|Grammars for future languages firstname.lastname@example.org (1995-10-22)|
|heuristic optimizations [was "Death by error checks."] email@example.com (1995-12-19)|
|Why heuristic optimization is wrong. firstname.lastname@example.org (Charles Fiterman) (1995-12-20)|
|From:||Charles Fiterman <email@example.com>|
|Date:||20 Dec 1995 11:37:37 -0500|
First by heuristic optimization I mean things like reduction in
strength, which is buggy where code depends on overflow. Not loop
unrolling, which may be unprofitable but which never causes bugs.
If you have heuristic optimization you must have a switch to turn it
off. Since there are a lot of heuristic optimizations you are stuck
with a lot of compiler switches. If you have ten two way switches you
must then run your tests 1024 times to get simple coverage and ship
your compiler. Since good compiler test streams run for about two days
this means 2048 days of testing to ship ... if nothing goes wrong.
Now suppose the user has a condition that breaks an optimization. The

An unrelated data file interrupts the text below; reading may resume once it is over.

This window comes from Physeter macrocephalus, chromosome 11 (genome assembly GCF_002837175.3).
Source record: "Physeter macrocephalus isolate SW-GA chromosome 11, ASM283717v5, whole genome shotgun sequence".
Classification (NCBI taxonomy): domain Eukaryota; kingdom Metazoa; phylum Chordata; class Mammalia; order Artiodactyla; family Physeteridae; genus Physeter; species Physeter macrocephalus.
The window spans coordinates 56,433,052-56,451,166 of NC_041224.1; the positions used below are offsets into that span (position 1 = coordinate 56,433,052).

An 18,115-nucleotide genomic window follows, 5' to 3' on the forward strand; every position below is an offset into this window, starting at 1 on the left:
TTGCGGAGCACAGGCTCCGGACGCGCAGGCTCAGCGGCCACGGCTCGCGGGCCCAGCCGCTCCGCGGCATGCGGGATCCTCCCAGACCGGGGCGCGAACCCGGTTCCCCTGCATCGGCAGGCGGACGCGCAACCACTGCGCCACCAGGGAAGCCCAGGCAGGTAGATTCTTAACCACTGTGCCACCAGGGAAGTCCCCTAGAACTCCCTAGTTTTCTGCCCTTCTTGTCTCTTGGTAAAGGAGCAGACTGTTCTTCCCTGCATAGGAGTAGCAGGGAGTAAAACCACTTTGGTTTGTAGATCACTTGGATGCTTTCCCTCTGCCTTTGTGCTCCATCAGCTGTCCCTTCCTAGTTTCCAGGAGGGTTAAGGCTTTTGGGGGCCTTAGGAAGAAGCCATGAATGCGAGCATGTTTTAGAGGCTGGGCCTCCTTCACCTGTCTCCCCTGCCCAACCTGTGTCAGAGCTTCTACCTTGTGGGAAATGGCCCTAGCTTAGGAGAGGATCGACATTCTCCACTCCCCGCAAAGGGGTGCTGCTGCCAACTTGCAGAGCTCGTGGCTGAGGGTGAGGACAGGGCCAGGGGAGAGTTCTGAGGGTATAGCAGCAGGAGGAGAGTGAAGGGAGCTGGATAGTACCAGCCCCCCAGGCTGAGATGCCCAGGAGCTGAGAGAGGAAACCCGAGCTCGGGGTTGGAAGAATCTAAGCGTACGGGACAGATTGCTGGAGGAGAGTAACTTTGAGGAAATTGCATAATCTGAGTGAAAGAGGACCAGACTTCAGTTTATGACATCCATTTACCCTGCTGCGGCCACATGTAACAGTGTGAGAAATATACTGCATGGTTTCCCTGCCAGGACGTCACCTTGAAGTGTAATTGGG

debugger will show unoptimized code, or De-optimized code, which is
correct. The only useful approach is to explain the optimizations and
allow him to debug optimized code. Few users can live with this.
Few users can live with the explanation that "Reduction in strength
assumes code does not depend on overflow. You used it and your code
depends on overflow." They go off saying your compiler is buggy.
[Most languages that I know forbid depending on overflow. It's the
same old problem: just because one Fortran compiler runs your program
doesn't mean it's Fortran. -John]
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